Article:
The recently established Commission on the Future of Policing in Ireland will now likely be asked to examine breaking up the force into two agencies, one looking after national security, the other traditional policing duties such as tackling crime, road traffic enforcement and other such duties.

Such a move would mean foreign candidates could be hired for senior Garda posts without the need to open State security practices and secrets to foreign nationals. At present there are only two ways into the force; by joining as a recruit or from the PSNI.

Government sources believe the remuneration package for the post needs to be increased from about €180,000 a year plus allowances, and that State security should be taken out of the Garda organisation so recruitment could be opened internationally across the many ranks of the force.

The Policing Authority, which became operational after Ms O’Sullivan secured the commissioner’s post, will now effectively recruit her successor.

Ms O’Sullivan will be entitled to a gratuity payment of close to €300,000 and an annual pension of almost €100,000.

One Response to O’Sullivan’s sudden retirement takes Government and Garda by surprise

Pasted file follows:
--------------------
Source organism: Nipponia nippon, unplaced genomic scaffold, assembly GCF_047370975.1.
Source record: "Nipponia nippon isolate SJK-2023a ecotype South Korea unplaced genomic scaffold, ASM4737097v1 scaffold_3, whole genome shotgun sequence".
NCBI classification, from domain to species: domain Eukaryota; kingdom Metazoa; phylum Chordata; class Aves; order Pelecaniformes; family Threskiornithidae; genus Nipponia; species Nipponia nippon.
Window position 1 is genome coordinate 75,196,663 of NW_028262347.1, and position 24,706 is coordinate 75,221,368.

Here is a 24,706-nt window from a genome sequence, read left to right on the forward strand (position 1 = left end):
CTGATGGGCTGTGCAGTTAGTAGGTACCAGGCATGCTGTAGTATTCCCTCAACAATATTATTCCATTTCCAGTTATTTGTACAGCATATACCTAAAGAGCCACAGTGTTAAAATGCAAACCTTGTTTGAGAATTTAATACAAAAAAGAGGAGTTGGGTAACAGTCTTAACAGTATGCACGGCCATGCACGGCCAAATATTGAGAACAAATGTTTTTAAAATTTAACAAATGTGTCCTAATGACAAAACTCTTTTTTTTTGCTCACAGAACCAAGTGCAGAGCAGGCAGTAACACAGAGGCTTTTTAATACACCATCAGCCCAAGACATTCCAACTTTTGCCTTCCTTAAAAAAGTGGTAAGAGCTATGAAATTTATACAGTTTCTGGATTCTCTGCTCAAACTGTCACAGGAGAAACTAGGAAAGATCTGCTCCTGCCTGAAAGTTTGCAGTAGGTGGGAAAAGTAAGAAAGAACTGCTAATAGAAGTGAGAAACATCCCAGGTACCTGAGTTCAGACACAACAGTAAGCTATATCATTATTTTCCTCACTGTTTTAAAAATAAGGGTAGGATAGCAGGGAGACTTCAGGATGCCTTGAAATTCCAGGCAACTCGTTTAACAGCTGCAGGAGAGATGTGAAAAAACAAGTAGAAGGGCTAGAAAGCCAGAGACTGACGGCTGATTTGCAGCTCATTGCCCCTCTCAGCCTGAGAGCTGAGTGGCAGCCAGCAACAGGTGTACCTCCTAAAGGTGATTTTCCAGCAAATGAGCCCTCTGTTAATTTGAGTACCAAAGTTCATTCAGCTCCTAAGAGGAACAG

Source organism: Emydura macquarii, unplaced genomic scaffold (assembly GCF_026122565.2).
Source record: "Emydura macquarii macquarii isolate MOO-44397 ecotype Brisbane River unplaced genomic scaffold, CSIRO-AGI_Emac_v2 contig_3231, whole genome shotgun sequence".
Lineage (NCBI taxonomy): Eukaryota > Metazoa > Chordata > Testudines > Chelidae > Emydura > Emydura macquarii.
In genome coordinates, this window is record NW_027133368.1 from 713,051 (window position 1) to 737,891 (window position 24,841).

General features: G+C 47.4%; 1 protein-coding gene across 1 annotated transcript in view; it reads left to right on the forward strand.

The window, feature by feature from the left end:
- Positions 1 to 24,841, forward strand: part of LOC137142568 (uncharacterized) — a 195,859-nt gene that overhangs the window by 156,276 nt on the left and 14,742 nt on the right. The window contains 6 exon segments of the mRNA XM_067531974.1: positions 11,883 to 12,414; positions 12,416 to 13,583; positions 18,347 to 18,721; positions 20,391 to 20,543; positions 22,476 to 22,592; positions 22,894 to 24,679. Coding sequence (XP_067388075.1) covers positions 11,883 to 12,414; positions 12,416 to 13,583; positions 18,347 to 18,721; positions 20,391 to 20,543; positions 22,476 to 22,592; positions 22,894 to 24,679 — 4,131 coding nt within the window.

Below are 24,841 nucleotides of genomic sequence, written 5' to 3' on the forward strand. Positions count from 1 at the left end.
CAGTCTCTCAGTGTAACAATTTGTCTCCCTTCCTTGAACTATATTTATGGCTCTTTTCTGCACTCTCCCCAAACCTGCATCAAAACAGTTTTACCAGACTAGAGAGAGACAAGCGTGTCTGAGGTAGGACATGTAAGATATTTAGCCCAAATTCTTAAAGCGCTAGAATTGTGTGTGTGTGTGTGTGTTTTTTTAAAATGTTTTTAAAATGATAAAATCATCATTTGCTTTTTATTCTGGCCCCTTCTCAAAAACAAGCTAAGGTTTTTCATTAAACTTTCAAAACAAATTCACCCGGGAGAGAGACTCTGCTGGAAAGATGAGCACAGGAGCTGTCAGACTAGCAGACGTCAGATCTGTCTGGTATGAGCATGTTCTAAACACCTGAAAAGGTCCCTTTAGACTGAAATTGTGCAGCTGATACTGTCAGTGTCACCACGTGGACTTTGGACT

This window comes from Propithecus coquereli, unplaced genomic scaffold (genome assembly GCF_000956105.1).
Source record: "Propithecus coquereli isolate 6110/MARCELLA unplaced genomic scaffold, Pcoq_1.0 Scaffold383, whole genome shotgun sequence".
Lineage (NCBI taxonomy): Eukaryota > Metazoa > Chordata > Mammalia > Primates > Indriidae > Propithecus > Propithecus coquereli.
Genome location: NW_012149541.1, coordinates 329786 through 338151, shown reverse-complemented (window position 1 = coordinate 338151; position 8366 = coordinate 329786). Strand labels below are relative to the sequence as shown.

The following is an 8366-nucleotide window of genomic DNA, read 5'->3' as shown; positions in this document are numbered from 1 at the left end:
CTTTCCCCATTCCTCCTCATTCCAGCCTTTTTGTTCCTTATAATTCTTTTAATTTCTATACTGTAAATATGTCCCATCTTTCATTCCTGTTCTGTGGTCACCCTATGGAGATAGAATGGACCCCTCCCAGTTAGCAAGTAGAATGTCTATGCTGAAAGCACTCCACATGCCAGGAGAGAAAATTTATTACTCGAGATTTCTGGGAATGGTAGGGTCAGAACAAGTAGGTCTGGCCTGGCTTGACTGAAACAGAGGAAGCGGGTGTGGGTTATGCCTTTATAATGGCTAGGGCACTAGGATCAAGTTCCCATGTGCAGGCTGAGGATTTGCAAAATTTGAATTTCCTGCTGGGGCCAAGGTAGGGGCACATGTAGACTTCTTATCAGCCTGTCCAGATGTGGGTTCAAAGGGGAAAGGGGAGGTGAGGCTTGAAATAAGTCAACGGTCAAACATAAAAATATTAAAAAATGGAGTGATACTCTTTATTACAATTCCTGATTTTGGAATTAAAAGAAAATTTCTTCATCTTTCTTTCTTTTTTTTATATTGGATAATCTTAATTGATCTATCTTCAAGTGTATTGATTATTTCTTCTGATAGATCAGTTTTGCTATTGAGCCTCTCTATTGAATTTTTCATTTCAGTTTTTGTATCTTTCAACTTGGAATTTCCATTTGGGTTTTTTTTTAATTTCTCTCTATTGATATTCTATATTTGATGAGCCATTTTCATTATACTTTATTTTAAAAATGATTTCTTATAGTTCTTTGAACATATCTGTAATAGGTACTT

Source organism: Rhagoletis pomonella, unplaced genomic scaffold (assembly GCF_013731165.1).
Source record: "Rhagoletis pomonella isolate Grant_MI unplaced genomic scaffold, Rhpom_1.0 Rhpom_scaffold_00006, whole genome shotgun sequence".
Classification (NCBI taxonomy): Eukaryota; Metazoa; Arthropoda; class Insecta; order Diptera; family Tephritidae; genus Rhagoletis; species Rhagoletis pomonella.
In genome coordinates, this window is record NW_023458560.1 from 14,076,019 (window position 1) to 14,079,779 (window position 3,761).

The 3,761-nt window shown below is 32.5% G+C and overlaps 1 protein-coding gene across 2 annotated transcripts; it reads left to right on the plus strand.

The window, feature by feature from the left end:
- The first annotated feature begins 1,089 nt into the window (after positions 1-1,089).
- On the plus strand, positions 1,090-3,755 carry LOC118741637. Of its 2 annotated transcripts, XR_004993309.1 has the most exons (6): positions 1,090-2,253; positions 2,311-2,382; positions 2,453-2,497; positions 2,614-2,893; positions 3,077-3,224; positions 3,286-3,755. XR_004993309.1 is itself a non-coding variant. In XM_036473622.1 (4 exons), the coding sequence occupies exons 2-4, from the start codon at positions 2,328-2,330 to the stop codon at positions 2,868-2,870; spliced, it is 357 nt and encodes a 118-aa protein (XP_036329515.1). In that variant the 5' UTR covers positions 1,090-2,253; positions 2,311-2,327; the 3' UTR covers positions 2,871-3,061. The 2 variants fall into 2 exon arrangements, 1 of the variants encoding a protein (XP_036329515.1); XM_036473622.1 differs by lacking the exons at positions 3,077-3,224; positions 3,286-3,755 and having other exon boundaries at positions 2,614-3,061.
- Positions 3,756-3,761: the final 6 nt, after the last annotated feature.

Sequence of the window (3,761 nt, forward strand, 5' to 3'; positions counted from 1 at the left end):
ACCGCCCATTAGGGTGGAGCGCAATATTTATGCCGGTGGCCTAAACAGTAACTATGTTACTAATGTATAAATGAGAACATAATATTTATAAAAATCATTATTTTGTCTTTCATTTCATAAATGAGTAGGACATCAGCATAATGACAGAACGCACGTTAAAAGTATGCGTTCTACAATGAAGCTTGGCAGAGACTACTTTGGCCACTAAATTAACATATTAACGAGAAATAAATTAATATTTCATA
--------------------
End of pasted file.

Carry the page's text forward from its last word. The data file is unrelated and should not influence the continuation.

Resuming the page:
1. noel September 12, 2017 at 3:39 pm #

    I have read your piece re Noreen O’Sullivan’s retirement. You are correct in stating that she did not resign but retired. It is important to emphasise that point. Of course the pundits are busy selecting her replacement and it is very clear that they do not want a serving member to be appointed as the new Garda Commissioner. I suspect that they consider themselves experts in how to lead a Police Force. It is my opinion that it is not possible for a replacement from “outside” the fold to take on this role. I fail to understand how the next Commissioner should come from “outside the current ranks” as stated by Brendan Howlin. I note that he has not given any reasons why some one, from a foreign Police Force would be more successful than one of our own. Does he consider himself an expert in Police matters – just hopping on the band wagon I guess. I suggest that he should get off the radar now. The new Commissioner should be selected from within the force who have the knowledge and experience gained over many years and understand how the Irish nation operates. He or she would also be very familiar with the culture and could take a stand in improving and changing same, which seems to be at the nub of this whole debacle. There are many fine Officers in An Garda Siochana and I do hope that our Government will seriously consider one of them to replace Noreen who I thought performed very well indeed under trying circumstances and did not hesitate to put Politicians like Mick Wallace in his place.

    I disagree with your statement that you suspect that Noreen O’Sullivan will not enjoy her retirement because of the involvement of busy body pundits. Let me inform you, General Secretary of our esteemed Retired Members Association, that our Noreen will have no problem in dealing with those “hound dogs”. In conclusion, I do wish her many fruitful and happy years in retirement and perhaps she will be joining our Association when the dust settles.
    Noel Hynes.